Russians steal tractors in Ukraine, GPS system locks machines
A well-known heroic image from Ukraine is that of the farmer who towed a Russian tank with his tractor at the end of February. Today, in the besieged Ukrainian city of Melitopol, the opposite happened: the Russian army fled with tractors and other agricultural equipment worth $5 million . In vain, a Ukrainian businessman tells CNN†
After a journey of more than 1000 kilometers, the Russians only discovered in Chechnya that the stolen machines had been blocked. John Deere tractors, combines and seed drills are equipped with an anti-theft system with GPS. “It wasn’t until the intruders drove the stolen combines into Chechnya that they discovered they couldn’t turn them on because the machines were locked remotely,” the source told CNN.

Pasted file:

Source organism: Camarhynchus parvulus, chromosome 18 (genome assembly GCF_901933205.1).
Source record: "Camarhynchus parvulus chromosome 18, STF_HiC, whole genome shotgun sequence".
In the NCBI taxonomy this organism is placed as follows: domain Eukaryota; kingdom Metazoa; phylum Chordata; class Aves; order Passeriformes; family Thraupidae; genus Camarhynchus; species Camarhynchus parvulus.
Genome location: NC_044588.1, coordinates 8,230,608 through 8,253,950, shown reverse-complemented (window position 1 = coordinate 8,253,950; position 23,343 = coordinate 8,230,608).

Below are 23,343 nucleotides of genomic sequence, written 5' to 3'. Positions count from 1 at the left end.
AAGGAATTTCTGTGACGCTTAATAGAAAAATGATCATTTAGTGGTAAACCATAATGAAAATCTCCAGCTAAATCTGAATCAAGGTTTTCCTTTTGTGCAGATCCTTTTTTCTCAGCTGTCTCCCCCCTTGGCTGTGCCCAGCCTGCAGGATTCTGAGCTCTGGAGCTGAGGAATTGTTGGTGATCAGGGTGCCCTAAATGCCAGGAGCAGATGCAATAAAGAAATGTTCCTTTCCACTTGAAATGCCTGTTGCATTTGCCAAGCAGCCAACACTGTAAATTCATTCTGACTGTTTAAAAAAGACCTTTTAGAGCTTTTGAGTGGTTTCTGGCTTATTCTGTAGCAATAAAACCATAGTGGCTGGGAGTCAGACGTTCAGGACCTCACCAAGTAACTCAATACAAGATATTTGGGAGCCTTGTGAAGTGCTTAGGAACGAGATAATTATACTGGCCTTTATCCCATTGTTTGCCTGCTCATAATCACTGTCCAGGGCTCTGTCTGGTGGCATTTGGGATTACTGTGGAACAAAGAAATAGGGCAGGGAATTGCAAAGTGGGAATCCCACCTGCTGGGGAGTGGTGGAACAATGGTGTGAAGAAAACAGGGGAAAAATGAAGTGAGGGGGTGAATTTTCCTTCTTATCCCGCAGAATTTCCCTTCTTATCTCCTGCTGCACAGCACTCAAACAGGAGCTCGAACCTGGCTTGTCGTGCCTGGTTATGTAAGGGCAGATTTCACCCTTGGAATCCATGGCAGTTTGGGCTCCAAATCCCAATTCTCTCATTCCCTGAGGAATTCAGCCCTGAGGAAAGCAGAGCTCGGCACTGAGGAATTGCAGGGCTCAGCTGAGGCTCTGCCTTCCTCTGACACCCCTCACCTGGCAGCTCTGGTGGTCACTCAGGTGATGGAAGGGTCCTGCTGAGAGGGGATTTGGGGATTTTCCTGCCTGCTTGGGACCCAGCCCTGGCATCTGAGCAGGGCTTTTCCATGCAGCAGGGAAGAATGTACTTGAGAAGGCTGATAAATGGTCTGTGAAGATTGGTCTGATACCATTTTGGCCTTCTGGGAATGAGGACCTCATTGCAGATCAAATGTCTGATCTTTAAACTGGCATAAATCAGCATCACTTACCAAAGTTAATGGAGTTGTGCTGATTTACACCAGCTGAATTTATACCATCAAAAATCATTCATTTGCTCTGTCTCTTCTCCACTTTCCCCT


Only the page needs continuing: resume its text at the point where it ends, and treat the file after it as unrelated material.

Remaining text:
Pirated software comes from Ukraine
The Russians may be able to circumvent the blockade, although it is not easy. John Deere machines have been criticized in recent years for their closed design. Farmers can no longer repair their tractors themselves without the cooperation of the manufacturer, which has already been done in the United States gave rise to complaints† John Deere can shut down all newer machines even without owner cooperation, which is rare in practice.
The John Deere situation is even pushing some farmers to install pirated software on their tractors so they can perform “unauthorized” repairs. This pirated software becomes accidentally made in Ukraine†
This is also not the first time that the Russian military has unwittingly published its movements via technology: the Russian invasion of Ukraine has already been discovered early via Google Maps†
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